Getting the best deal for the City of London will be an "absolute priority" in Brexit trade talks with the European Union, Britain's financial services minister said on Tuesday as banks warned they may start moving from London next year.
Over 400 members of London's financial industry gathered at a special conference in the heart of the city's banking district, laying bare the extent of their worries about the impact of Britain's EU exit on the country's most important economic sector.
Britain is due to give formal notice of its intention to leave the EU by the end of March, leaving two years for negotiations to reshape the relationship with its biggest trading partner. The future of the financial services sector is expected to be one of the key areas of discussion.
"Can the UK still be one of the best financial centers anywhere in the world, even if we're outside the EU? Well, let me say this is an absolute priority for this government," financial services minister Simon Kirby told the conference.
British Prime Minister Theresa May last week appeared to prioritize curbs on immigration from EU countries over preferential access to the bloc's single market, a step EU leaders say would make it impossible for banks in Britain to have continued unfettered access to the EU market.
Banks fear losing their ability to offer services across the EU from a base in London, known as passporting, would crimp the City of London's role as the world's top financial center and could force them to shift some operations to other EU states.
"Their hands are hovering over the relocate button," Anthony Browne, chief executive of the British Bankers' Association, told a conference.
Kirby said maintaining Britain as a top financial center was an "absolute priority" for the government,
He said the government acknowledged banks' need to hire top talent from across the world and urged the financial sector to talk with the government in a spirit of "constructive collaboration."
"We will listen to you," he said. "We are confident we can weather any storm that comes our way."
Nearly 2.2 million people work in financial services in Britain and the sector contributed 190 billion pounds ($240 billion), or 11.8 percent of output, to the British economy in 2014, making it the UK's top tax generator.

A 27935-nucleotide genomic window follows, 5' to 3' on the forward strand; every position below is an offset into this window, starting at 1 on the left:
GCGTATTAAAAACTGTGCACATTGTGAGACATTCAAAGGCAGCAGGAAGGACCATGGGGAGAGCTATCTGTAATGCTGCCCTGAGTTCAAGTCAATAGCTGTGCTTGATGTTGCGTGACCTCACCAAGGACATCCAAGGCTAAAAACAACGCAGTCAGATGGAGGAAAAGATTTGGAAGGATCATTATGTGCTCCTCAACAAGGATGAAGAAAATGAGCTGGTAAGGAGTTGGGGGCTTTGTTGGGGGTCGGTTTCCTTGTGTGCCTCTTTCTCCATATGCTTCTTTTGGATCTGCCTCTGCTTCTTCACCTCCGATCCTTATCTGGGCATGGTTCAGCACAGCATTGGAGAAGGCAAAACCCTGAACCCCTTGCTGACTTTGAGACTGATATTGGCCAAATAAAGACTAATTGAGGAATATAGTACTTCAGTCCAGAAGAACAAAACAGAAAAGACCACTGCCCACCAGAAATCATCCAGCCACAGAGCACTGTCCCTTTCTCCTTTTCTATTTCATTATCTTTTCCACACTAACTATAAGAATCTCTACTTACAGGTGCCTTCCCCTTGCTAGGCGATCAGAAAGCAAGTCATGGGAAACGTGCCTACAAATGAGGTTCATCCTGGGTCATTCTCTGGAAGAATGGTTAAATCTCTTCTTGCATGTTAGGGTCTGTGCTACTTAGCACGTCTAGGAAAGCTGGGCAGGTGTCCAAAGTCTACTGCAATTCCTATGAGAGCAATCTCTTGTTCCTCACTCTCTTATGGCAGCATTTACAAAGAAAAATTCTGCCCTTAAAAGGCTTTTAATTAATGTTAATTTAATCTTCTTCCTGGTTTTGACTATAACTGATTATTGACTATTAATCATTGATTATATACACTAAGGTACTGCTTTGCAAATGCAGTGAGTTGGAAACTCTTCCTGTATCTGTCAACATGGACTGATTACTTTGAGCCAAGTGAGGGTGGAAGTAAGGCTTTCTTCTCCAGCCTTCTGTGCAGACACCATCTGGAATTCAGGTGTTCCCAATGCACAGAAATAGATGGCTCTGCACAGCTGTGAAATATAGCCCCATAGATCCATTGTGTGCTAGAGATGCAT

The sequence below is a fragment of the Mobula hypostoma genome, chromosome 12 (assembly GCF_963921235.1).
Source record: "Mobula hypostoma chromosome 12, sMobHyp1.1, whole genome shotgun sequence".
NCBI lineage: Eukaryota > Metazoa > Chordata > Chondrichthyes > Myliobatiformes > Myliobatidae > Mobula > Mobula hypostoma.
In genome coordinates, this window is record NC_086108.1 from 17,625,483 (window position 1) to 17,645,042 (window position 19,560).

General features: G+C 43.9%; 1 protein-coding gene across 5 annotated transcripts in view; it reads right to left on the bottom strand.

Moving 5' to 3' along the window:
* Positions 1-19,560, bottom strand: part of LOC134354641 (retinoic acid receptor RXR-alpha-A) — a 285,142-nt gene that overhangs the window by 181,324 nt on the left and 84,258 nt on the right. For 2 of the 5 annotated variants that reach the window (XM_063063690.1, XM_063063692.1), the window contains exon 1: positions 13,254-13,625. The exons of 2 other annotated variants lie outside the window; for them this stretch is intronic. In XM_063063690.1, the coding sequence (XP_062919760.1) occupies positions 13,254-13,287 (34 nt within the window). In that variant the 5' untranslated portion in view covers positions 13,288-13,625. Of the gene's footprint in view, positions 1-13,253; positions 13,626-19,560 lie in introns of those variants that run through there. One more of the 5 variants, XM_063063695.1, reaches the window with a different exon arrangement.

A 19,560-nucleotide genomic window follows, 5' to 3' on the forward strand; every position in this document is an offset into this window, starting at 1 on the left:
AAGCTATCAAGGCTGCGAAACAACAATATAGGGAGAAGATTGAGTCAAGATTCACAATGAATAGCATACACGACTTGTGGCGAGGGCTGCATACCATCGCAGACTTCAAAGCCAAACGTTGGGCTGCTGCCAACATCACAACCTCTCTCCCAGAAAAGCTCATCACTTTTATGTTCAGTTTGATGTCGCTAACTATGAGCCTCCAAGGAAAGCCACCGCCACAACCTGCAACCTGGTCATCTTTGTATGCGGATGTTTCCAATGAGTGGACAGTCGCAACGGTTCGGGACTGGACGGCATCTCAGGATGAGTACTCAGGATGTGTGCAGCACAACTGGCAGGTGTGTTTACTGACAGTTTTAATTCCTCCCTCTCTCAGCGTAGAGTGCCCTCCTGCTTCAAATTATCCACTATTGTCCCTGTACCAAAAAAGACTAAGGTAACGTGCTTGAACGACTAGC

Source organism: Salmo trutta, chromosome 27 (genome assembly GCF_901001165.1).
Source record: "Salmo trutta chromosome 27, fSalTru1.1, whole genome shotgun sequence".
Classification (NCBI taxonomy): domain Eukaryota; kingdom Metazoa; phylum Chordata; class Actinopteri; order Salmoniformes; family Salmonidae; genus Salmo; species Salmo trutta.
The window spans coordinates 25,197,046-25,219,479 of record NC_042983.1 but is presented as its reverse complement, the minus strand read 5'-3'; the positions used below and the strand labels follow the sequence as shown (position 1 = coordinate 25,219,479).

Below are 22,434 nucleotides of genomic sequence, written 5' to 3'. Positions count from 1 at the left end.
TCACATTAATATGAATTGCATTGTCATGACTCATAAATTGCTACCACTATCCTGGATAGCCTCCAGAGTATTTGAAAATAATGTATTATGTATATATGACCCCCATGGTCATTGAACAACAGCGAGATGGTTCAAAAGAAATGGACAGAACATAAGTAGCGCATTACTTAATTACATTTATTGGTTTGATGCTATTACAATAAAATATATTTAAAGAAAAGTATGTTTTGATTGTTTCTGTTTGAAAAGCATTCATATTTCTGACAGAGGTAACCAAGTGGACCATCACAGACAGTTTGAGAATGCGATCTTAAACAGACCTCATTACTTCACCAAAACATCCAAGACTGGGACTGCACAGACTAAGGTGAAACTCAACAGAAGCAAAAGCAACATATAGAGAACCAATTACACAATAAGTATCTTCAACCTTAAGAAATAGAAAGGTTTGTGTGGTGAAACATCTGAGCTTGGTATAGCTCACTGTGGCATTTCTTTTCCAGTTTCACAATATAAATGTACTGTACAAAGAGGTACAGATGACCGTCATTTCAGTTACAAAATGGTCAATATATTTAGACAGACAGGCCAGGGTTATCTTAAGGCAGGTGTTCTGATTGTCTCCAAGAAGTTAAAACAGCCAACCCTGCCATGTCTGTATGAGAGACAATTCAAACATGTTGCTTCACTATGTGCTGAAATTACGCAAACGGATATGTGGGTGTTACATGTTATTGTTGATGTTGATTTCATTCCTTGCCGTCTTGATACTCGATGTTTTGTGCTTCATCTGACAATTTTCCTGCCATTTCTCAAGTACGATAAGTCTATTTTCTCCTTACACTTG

Speakers on a panel of insurance and bank chiefs said the two-year period for EU divorce talks would not be long enough to also agree Britain's new trading relationship with the bloc, and called for an interim arrangement to ensure stability.
"We need a long transitional period," Adrian Montague, chairman of insurer Aviva, said.
That would lift uncertainty and ease the pressure on banks and others to shift operations to the continent before the UK's final trading terms are known, speakers said.
"If there is going to be a long period of uncertainty, unfortunately what will happen is people will execute their contingency plans quite quickly, during the course of, probably, the first half of 2017," John Nelson, chairman of Lloyd's of London insurance market said.
The financial sector overall had campaigned to stay in the EU, but speakers urged the industry to accept the referendum result and move on to shaping future relations with Europe.
Michael Kent, a regulation lawyer advising banks on Brexit at Linklaters, said the sector needed to identify a "small number of critical asks" from the government in its trade talks with the EU.
"The City of London can, should and will work with the government to keep the UK prosperous," Charles Bowman, a senior representative of the capital's "Square Mile" financial district told the conference. "Europe needs the UK just as the UK needs Europe."
Bowman set out key government negotiating priorities that would make a good EU trade deal for the sector - UK trade arrangements should be maintained "as close as possible" to the EU single market, ideally including passporting rights and keeping the clearing of euro-denominated securities in London.
"Financial stability relies on Brexit being stable and orderly with a clear view of what the UK-EU relationship looks like now and in the future," Bowman said.
Banks will have to start moving staff if Britain loses access to the European single market, Rob Rooney, CEO of Morgan Stanley international said.
The finance ministry has been the main focus of bank lobbying over Brexit but firms in the sector worry it may be outgunned by other government departments less sympathetic to the banks.
Shriti Vadera, chairman of Santander UK bank, who heads an advisory committee of banking, insurance and asset management chiefs, said: "Of course there is a lot of emotion around issues of access, and you are being pitted against political priorities, which are not illegitimate, they are legitimate, people voted on them.
"We have to accept and be humble in the face of that."
(Additional reporting by Anjuli Davies and Andrew MacAskill; Editing by Ralph Boulton)